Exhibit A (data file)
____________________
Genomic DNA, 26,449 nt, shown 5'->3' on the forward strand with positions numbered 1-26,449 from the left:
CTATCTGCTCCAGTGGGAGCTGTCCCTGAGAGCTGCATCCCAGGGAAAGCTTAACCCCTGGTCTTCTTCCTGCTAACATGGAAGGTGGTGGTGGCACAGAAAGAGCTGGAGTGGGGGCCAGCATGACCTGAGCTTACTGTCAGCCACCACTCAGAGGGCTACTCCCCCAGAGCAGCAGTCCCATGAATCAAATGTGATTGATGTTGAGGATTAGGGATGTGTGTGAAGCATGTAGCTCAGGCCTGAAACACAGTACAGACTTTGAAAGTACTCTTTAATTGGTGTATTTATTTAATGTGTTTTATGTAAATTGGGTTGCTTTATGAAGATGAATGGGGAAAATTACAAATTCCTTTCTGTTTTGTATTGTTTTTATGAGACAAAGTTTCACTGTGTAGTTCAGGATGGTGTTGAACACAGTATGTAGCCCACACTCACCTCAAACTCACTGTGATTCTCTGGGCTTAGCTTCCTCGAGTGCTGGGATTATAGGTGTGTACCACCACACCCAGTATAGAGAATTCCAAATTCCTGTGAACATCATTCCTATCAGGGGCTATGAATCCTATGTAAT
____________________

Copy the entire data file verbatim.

Genomic DNA, 26,449 nt, shown 5'->3' on the forward strand with positions numbered 1-26,449 from the left:
CTATCTGCTCCAGTGGGAGCTGTCCCTGAGAGCTGCATCCCAGGGAAAGCTTAACCCCTGGTCTTCTTCCTGCTAACATGGAAGGTGGTGGTGGCACAGAAAGAGCTGGAGTGGGGGCCAGCATGACCTGAGCTTACTGTCAGCCACCACTCAGAGGGCTACTCCCCCAGAGCAGCAGTCCCATGAATCAAATGTGATTGATGTTGAGGATTAGGGATGTGTGTGAAGCATGTAGCTCAGGCCTGAAACACAGTACAGACTTTGAAAGTACTCTTTAATTGGTGTATTTATTTAATGTGTTTTATGTAAATTGGGTTGCTTTATGAAGATGAATGGGGAAAATTACAAATTCCTTTCTGTTTTGTATTGTTTTTATGAGACAAAGTTTCACTGTGTAGTTCAGGATGGTGTTGAACACAGTATGTAGCCCACACTCACCTCAAACTCACTGTGATTCTCTGGGCTTAGCTTCCTCGAGTGCTGGGATTATAGGTGTGTACCACCACACCCAGTATAGAGAATTCCAAATTCCTGTGAACATCATTCCTATCAGGGGCTATGAATCCTATGTAAT